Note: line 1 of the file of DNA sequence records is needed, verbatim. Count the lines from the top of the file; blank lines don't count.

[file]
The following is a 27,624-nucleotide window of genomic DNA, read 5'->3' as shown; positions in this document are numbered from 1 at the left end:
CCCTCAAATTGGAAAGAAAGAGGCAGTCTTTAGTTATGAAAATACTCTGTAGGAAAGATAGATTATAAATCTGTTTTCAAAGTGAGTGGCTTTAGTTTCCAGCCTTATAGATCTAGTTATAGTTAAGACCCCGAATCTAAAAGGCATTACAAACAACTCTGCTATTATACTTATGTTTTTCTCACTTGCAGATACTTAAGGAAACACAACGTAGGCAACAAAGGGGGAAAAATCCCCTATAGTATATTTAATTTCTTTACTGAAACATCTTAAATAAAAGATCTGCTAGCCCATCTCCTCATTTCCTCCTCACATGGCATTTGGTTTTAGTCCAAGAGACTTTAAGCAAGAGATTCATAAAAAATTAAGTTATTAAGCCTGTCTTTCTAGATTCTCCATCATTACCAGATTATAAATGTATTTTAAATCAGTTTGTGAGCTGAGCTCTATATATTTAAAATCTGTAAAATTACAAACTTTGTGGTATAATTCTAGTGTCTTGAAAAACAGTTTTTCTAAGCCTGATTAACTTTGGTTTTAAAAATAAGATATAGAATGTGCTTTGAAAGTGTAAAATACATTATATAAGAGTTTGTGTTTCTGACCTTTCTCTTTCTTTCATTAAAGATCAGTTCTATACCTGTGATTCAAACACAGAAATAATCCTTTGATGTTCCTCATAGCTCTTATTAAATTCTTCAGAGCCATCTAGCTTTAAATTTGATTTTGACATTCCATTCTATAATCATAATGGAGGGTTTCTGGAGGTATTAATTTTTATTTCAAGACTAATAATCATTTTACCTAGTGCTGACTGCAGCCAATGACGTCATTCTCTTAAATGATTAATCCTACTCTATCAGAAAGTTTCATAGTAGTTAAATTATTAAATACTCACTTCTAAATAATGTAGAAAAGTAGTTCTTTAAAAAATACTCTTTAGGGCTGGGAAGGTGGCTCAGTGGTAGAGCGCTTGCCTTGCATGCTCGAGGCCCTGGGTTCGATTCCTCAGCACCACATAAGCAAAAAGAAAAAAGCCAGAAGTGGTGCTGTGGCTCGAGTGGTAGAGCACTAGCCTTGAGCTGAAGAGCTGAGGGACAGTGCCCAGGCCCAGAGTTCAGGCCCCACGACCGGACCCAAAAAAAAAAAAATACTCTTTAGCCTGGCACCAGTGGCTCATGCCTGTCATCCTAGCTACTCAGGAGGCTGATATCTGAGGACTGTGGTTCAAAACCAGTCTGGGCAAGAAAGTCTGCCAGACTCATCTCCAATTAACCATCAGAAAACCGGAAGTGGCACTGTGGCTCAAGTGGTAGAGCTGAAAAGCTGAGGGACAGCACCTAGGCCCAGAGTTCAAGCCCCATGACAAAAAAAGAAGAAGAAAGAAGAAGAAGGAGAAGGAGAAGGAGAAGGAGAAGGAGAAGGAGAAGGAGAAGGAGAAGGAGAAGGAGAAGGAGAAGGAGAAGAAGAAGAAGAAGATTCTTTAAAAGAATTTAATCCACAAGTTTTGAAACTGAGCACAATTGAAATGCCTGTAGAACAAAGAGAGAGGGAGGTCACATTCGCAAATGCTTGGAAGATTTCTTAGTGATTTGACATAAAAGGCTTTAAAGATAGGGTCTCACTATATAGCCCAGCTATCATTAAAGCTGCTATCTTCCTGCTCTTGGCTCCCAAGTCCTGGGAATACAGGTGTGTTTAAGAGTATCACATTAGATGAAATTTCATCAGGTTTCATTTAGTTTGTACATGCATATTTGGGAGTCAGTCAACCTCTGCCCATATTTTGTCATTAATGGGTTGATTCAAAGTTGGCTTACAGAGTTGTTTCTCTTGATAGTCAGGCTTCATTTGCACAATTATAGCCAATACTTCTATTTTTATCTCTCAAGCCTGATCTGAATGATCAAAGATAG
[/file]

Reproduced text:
The following is a 27,624-nucleotide window of genomic DNA, read 5'->3' as shown; positions in this document are numbered from 1 at the left end: